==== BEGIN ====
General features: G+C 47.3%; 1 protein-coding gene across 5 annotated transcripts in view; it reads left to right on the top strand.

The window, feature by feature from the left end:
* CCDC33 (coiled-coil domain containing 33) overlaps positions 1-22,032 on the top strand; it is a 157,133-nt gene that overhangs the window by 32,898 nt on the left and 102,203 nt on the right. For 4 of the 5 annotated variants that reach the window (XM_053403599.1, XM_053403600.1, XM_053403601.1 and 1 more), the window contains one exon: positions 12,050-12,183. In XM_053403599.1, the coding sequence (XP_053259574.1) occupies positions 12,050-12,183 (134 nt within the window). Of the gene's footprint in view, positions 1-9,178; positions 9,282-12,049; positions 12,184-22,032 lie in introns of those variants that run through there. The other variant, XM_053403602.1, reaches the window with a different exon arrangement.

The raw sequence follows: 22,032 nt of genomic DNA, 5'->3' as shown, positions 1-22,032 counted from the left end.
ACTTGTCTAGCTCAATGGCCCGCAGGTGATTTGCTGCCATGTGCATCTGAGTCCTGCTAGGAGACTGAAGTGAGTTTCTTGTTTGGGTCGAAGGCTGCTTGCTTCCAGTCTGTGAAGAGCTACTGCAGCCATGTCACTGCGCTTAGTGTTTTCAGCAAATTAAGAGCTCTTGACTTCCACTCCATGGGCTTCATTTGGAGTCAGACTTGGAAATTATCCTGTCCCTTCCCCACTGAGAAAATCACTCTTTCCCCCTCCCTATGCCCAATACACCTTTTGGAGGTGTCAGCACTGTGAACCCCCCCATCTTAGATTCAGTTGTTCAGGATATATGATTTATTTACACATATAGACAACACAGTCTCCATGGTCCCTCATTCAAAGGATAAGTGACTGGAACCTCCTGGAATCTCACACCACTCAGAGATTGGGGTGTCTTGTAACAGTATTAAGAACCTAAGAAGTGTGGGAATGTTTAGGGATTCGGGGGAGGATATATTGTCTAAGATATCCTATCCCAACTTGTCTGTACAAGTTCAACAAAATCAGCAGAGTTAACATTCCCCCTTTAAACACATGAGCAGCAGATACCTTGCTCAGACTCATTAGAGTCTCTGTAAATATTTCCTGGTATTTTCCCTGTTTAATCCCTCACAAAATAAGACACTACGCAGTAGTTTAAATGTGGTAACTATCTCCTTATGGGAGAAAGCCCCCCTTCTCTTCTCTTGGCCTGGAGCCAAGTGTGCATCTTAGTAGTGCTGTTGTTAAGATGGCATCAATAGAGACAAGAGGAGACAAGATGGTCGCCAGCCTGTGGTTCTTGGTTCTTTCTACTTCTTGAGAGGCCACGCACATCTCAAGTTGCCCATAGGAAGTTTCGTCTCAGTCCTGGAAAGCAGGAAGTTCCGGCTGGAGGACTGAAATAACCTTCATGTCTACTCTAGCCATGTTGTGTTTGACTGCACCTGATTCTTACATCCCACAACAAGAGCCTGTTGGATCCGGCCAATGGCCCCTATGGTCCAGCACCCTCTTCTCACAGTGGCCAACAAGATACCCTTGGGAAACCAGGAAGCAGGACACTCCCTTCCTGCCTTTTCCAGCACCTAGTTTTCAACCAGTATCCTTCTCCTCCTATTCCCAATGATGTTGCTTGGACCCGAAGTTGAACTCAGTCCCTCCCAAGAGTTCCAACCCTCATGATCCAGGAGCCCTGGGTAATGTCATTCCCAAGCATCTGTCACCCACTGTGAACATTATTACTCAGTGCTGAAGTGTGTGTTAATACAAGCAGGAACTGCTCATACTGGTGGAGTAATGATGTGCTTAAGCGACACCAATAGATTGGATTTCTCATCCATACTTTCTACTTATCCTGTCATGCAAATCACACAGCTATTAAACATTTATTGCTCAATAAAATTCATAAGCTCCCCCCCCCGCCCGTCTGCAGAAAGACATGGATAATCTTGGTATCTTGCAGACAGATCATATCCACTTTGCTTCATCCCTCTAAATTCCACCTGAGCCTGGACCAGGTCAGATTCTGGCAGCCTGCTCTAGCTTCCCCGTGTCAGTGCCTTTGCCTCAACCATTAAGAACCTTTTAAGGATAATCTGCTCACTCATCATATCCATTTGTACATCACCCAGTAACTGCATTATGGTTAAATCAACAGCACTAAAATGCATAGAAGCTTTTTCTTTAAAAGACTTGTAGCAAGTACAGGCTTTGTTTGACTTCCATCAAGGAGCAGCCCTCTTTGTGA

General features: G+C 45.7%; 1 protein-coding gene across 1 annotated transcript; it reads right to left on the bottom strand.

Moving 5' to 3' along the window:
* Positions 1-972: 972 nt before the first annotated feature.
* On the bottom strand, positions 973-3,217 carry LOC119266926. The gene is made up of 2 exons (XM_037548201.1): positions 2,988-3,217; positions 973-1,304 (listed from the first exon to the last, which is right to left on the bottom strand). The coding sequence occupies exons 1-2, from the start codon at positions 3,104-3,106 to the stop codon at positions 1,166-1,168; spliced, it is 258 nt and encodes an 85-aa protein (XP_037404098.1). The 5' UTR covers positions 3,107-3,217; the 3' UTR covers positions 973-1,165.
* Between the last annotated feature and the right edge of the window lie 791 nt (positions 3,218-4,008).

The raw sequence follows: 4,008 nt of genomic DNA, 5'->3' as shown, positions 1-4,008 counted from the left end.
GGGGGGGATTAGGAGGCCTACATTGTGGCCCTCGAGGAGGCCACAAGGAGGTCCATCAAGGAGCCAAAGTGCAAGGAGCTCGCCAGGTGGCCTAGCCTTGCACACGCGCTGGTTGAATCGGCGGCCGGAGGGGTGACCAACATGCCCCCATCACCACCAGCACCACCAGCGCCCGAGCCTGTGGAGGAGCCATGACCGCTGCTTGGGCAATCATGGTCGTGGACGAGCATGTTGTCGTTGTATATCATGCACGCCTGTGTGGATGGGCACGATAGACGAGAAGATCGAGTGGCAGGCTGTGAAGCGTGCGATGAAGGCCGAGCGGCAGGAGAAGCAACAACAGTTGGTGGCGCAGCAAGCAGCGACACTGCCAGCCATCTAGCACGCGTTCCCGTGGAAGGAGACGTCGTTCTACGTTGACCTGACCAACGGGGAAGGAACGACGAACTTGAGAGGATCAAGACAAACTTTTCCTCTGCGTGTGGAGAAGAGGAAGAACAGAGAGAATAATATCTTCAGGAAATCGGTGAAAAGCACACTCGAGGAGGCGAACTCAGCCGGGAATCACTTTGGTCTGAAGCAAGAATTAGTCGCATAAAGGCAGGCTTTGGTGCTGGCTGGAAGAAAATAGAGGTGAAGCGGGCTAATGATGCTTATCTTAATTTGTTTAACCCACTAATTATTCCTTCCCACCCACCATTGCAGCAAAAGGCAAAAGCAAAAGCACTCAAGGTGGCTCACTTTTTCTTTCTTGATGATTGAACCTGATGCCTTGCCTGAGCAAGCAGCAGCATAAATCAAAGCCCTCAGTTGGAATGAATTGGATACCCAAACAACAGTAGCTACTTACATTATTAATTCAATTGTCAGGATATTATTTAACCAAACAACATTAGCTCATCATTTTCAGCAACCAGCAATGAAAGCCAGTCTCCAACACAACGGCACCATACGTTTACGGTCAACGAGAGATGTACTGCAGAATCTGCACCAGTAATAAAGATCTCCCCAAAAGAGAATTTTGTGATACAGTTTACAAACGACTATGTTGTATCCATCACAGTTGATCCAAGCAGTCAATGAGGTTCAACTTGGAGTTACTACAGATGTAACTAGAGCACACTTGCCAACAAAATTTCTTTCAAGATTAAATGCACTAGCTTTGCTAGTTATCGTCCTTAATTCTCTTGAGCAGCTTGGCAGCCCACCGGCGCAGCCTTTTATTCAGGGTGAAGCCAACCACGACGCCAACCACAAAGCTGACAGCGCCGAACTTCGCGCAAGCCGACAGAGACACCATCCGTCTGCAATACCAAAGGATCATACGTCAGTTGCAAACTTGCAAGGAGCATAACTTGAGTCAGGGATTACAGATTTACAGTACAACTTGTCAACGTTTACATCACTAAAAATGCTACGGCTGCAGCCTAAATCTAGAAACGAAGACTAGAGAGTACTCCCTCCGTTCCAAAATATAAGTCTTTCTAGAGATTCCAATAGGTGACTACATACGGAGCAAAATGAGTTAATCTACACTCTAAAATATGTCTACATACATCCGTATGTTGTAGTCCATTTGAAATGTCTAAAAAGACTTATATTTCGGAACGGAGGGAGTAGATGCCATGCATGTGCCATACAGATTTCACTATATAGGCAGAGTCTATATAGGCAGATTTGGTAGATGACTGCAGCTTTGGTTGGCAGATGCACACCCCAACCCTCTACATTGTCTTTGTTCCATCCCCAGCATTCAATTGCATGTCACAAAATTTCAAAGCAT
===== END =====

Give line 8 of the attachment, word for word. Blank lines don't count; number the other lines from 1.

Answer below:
* Positions 1-972: 972 nt before the first annotated feature.